D(ν)=[-Xu-X|u|u·|u|000-Yv-Y|v|v·|v|-Y|r|v·|r|-Yr-Y|v|r·|v|-Y|r|r·|r|0-Nv-N|v|v·|v|-N|r|v·|r|-Nr-N|v|r·|v|-N|r|r·|r|]    (5)

For the damping matrix D(ν), both linear and non-linear terms are included. The linear terms are important for low speed maneuvering and station keeping, while ensuring the velocity converges exponentially to zero. The non-linear terms are required as they dominate at higher velocities. This ensures that the model is able to handle a large range of velocities, i.e., it can be used for both high speed trajectory tracking and low speed station keeping and dynamic positioning. For the coriolis matrix, we use only the added mass terms. Since the structure of the rigid body, and added mass is the same for the coriolis matrix, the coriolis matrix given above will be able to capture both the added mass and rigid body dynamics.

In addition to learning the vessel dynamics, we also wanted to be able to compensate for environmental forces. In order to allow for the environmental forces to be learned, they are modeled as an additional unknown pressure vector penvNED=[pNorth,pEast,0] assumed constant in the NED frame. The resulting force in the body frame is then assumed to be proportional to the cross sectional area of the vessel times the pressure in the body frame, giving the following relationship.

τEnvironmentbody=diag([w,l,0])J(ν)pEnvironmentNED    (6)

where w and l are the width and length of the vessel, respectively, note that for better accuracy calculated pressure coefficients based on the design of the hull may be used instead of the width and length. The unknown parameters are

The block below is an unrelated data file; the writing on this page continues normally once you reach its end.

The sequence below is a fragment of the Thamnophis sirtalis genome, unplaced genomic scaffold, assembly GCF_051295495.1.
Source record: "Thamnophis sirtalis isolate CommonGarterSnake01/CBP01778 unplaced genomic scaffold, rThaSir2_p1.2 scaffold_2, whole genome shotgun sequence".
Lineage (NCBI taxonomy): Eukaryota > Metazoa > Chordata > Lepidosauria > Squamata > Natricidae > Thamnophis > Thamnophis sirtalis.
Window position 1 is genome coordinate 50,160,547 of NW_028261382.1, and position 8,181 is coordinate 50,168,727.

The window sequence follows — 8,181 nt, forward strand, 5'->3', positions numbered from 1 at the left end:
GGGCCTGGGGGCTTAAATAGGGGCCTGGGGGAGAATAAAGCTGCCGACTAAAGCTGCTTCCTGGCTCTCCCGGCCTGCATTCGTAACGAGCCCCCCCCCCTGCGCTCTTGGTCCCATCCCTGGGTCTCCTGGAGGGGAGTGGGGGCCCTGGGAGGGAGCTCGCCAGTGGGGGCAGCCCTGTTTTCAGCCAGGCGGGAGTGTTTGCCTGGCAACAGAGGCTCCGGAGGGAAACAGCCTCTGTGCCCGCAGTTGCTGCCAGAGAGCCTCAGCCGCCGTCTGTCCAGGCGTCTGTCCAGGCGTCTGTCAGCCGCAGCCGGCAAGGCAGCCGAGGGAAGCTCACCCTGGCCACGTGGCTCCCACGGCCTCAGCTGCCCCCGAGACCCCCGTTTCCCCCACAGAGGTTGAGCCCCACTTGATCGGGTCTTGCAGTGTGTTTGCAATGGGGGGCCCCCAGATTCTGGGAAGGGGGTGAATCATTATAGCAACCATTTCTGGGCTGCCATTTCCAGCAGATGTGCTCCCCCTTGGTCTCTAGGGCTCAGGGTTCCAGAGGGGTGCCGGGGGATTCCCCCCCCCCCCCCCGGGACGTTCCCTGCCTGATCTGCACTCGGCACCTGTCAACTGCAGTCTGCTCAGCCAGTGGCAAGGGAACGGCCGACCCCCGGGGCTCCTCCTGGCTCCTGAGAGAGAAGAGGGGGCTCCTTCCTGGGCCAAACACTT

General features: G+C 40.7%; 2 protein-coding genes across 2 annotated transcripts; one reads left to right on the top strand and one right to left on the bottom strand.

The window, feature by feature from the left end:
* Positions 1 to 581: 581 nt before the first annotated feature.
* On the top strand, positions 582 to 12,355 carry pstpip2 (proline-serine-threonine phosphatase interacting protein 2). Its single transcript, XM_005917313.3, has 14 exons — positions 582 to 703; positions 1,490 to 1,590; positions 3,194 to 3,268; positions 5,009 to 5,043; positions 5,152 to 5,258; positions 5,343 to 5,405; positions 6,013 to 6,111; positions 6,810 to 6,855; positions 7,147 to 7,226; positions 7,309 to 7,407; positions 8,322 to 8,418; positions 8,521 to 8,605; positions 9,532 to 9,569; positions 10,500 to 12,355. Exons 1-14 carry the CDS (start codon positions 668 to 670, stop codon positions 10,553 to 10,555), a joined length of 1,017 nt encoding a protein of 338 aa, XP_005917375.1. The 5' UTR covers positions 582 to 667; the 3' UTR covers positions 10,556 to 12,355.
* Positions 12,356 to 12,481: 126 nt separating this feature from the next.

θ=[Xu˙,Yv˙,Yr˙,Xu,Yv,Yr,Nv,Nr,X|u|u,Y|v|v,Y|v|r,Y|r|v,Y|r|r,         N|v|v,N|v|r,N|r|v,N|r|r,pNorth,pEast]    (7)

and the function fθ(x) can be written as a linear function in θ:

fθ(x)=Y(x)θ    (8)

where Y(x) is:

Y(x)=[03×3-M-1]   [0v·rr2-u0000-|u|u00000000wcosψwsinψ-u·r000-v-r000-|v|v-|v|r-|r|v-|r|r0000-lsinψlcosψu·v-v·u-r·u000-v-r00000-|v|v-|v|r-|r|v-|r|r00]    (9)

We therefore obtain the following parametric model:

x=Y(x)θ+f1(x)+g(x)u,    (10)

which is linear in the parameters θ.

2.2.1. Model Assumptions

• The vessel is port starboard symmetric, with a structure as given as in (Figure 1).

• The vessel dampening is linear and quadratic with respect to the linear and angular velocity.

• Environmental forces are constant in the NED frame, and proportional to vessel cross section.

• The vessel is fully actuated.

2.3. Trajectory Tracking

In this section we will develop an adaptive feedforward control law which given a time-varying trajectory, finds the control inputs required to follow the trajectory, given the model approximation found in the previous section.

When the control objective is to track a bounded continuously differentiable signal xd, the dynamics of the tracking error e = xxd can be written as

e=f(x)+g(x)u-xd    (11)

Assuming g(x) is bounded and has full column rank for all x (Kamalapurkar et al., 2018), then the system is controllable, which in this case holds as the vessel is fully actuated. This gives the feedforward control for the reference trajectory as :

ud(xd,xd)=g+(xd)(xd-f(xd))    (12)

where g+ is the left Moore–Penrose pseudo-inverse, given as g+ = (gg)−1g. Using a reference model xd=hd(xd), the feedforward control for the reference trajectory can be written as:

ud(xd)=g+(xd)(hd(xd)-f(xd))    (13)

We can then formulate the tracking problem as the following time-invariant optimal control problem.

[exd]ζ=[f(e+xd)+g(e+xd)ud(xd)hd(xd)]F(ζ)+[g(e+xd)0]G(ζ)π    (14)

Where π is an input correction for the drift dynamics, which we will define in the next section. Given the parametric model in (10), the parametric version of the tracking problem is given as:

[exd]ζ=[Y(e+xd)θ+f1(e+xd)+g(e+xd)ud(xd;θ)hd(xd)]F(ζ;θ)         +[g(e+xd)0]G(ζ)π    (15)

where the parametric feedforward control for the reference trajectory ud(xd; θ) is given as: